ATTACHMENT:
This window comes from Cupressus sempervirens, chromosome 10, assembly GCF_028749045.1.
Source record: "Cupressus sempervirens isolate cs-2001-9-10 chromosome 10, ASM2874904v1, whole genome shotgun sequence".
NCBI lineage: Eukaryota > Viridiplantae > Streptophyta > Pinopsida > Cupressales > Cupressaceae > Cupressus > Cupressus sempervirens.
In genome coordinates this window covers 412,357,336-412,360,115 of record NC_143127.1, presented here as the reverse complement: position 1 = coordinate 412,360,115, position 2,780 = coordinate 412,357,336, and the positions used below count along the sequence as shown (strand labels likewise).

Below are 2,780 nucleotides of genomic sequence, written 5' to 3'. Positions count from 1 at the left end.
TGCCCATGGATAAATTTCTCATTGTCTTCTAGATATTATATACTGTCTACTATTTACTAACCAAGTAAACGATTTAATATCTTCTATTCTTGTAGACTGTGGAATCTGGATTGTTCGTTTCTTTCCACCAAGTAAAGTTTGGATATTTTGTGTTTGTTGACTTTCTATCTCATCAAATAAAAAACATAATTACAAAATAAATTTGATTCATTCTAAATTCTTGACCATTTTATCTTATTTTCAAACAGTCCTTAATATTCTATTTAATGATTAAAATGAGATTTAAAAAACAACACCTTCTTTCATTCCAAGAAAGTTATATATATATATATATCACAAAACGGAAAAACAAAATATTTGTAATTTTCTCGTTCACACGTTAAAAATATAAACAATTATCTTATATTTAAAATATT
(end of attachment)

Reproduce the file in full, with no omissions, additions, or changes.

This window comes from Cupressus sempervirens, chromosome 10, assembly GCF_028749045.1.
Source record: "Cupressus sempervirens isolate cs-2001-9-10 chromosome 10, ASM2874904v1, whole genome shotgun sequence".
NCBI lineage: Eukaryota > Viridiplantae > Streptophyta > Pinopsida > Cupressales > Cupressaceae > Cupressus > Cupressus sempervirens.
In genome coordinates this window covers 412,357,336-412,360,115 of record NC_143127.1, presented here as the reverse complement: position 1 = coordinate 412,360,115, position 2,780 = coordinate 412,357,336, and the positions used below count along the sequence as shown (strand labels likewise).

Below are 2,780 nucleotides of genomic sequence, written 5' to 3'. Positions count from 1 at the left end.
TGCCCATGGATAAATTTCTCATTGTCTTCTAGATATTATATACTGTCTACTATTTACTAACCAAGTAAACGATTTAATATCTTCTATTCTTGTAGACTGTGGAATCTGGATTGTTCGTTTCTTTCCACCAAGTAAAGTTTGGATATTTTGTGTTTGTTGACTTTCTATCTCATCAAATAAAAAACATAATTACAAAATAAATTTGATTCATTCTAAATTCTTGACCATTTTATCTTATTTTCAAACAGTCCTTAATATTCTATTTAATGATTAAAATGAGATTTAAAAAACAACACCTTCTTTCATTCCAAGAAAGTTATATATATATATATATCACAAAACGGAAAAACAAAATATTTGTAATTTTCTCGTTCACACGTTAAAAATATAAACAATTATCTTATATTTAAAATATT